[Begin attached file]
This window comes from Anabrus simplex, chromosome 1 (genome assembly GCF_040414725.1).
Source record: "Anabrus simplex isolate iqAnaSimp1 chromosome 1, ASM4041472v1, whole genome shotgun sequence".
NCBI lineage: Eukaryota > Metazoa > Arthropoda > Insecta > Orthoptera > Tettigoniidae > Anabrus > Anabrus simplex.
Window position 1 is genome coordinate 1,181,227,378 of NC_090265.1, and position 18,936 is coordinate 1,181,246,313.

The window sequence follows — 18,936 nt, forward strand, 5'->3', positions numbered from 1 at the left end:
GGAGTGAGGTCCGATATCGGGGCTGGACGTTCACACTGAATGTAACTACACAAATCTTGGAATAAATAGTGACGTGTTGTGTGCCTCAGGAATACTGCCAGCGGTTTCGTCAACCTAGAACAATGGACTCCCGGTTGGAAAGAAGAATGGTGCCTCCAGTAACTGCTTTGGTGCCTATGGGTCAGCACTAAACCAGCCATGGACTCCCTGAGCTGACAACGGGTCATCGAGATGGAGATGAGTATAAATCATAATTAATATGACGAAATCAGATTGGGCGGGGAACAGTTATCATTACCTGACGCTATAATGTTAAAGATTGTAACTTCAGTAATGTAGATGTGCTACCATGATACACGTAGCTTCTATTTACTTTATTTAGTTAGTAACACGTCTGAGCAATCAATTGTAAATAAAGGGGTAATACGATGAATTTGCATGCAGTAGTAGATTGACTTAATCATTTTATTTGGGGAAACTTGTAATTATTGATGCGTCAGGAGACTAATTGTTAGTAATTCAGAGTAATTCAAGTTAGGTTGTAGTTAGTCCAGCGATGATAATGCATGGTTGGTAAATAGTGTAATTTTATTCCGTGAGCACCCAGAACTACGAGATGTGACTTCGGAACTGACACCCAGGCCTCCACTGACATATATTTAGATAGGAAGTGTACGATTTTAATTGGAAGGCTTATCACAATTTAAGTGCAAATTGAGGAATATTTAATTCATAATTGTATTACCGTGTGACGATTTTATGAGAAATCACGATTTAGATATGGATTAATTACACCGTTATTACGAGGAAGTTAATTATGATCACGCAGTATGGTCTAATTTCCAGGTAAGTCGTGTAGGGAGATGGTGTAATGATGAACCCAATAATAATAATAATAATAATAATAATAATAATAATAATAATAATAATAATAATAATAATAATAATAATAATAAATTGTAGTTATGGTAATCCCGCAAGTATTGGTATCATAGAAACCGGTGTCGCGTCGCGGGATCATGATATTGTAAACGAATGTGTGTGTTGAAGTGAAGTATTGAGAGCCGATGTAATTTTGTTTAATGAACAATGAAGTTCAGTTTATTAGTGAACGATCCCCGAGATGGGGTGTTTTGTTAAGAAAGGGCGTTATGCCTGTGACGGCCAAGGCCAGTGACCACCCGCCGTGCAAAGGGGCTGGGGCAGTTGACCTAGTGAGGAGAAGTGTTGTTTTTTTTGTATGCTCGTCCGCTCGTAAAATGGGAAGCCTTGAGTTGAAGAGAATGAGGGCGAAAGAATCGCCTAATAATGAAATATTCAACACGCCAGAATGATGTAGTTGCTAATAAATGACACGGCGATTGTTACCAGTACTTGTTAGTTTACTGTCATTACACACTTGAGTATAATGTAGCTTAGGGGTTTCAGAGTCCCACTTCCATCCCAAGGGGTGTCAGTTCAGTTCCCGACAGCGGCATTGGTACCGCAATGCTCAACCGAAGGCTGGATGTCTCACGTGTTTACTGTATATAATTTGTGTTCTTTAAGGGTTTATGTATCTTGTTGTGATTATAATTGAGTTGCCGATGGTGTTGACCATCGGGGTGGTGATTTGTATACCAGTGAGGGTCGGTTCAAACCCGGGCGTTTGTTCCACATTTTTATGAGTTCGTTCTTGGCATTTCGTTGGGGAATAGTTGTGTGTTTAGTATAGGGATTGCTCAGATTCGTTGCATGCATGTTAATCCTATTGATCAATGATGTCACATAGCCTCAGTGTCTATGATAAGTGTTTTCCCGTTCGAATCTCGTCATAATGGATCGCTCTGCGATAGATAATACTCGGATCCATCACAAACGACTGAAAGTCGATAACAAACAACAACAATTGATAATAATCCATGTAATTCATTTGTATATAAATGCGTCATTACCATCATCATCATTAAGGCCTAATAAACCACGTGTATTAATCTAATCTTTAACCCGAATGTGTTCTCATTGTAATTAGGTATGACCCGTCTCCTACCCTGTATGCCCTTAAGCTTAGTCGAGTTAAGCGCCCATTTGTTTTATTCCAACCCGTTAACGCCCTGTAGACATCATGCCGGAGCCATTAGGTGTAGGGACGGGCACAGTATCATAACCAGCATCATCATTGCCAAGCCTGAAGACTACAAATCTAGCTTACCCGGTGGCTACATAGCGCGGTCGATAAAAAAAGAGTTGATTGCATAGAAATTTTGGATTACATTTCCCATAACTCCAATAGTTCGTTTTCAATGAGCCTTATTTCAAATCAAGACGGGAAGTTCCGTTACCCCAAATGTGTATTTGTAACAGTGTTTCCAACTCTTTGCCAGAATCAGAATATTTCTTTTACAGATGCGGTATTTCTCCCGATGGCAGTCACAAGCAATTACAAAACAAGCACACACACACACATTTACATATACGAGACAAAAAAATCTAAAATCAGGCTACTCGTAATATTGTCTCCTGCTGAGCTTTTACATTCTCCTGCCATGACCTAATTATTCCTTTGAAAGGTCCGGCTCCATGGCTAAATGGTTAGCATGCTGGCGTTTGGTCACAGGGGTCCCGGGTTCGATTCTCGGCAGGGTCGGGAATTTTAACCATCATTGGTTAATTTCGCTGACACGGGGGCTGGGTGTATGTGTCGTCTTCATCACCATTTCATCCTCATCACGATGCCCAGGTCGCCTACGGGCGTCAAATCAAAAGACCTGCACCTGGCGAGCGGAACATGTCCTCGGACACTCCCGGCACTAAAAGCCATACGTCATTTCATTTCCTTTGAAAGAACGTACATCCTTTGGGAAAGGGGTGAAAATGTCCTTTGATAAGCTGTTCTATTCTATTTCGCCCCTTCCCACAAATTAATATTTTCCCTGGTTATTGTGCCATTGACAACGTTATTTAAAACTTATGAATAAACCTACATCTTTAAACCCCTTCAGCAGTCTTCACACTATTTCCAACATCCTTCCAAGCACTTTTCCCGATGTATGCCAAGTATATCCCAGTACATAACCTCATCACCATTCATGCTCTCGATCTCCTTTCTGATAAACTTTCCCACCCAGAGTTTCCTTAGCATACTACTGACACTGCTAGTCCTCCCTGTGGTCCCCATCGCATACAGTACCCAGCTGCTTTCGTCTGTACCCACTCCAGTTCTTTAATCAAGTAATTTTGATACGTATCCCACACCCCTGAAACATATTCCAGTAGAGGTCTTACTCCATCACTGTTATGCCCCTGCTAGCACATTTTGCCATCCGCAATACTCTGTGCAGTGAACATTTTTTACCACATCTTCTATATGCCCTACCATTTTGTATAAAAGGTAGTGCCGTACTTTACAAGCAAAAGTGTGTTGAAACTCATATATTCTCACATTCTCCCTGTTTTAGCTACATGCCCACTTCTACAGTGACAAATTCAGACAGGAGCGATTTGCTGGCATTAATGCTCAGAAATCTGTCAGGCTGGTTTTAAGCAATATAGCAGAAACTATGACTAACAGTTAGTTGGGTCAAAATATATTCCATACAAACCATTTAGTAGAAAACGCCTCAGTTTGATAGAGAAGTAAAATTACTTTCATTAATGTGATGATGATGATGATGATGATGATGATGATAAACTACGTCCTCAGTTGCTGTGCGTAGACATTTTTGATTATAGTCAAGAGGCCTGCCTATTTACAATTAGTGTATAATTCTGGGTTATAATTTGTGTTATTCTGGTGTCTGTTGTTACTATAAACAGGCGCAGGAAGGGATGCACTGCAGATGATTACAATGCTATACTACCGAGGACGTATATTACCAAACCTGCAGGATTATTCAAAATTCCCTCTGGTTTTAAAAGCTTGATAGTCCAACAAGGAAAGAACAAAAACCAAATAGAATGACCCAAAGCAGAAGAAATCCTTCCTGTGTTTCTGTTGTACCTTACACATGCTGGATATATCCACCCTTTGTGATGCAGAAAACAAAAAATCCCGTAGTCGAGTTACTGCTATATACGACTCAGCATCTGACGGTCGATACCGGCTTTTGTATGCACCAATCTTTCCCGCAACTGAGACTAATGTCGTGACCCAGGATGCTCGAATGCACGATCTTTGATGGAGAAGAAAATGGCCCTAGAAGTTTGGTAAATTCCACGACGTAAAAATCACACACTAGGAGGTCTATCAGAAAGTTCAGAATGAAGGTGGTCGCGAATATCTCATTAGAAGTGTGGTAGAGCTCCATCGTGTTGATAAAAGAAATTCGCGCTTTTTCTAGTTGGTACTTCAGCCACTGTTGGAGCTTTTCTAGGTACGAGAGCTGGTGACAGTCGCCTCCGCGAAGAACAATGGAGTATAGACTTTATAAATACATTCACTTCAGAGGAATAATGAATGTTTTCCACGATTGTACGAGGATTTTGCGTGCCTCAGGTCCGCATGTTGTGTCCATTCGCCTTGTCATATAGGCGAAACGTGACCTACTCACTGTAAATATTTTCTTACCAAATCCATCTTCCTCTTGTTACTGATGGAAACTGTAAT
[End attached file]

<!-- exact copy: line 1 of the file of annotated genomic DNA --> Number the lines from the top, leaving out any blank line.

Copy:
This window comes from Anabrus simplex, chromosome 1 (genome assembly GCF_040414725.1).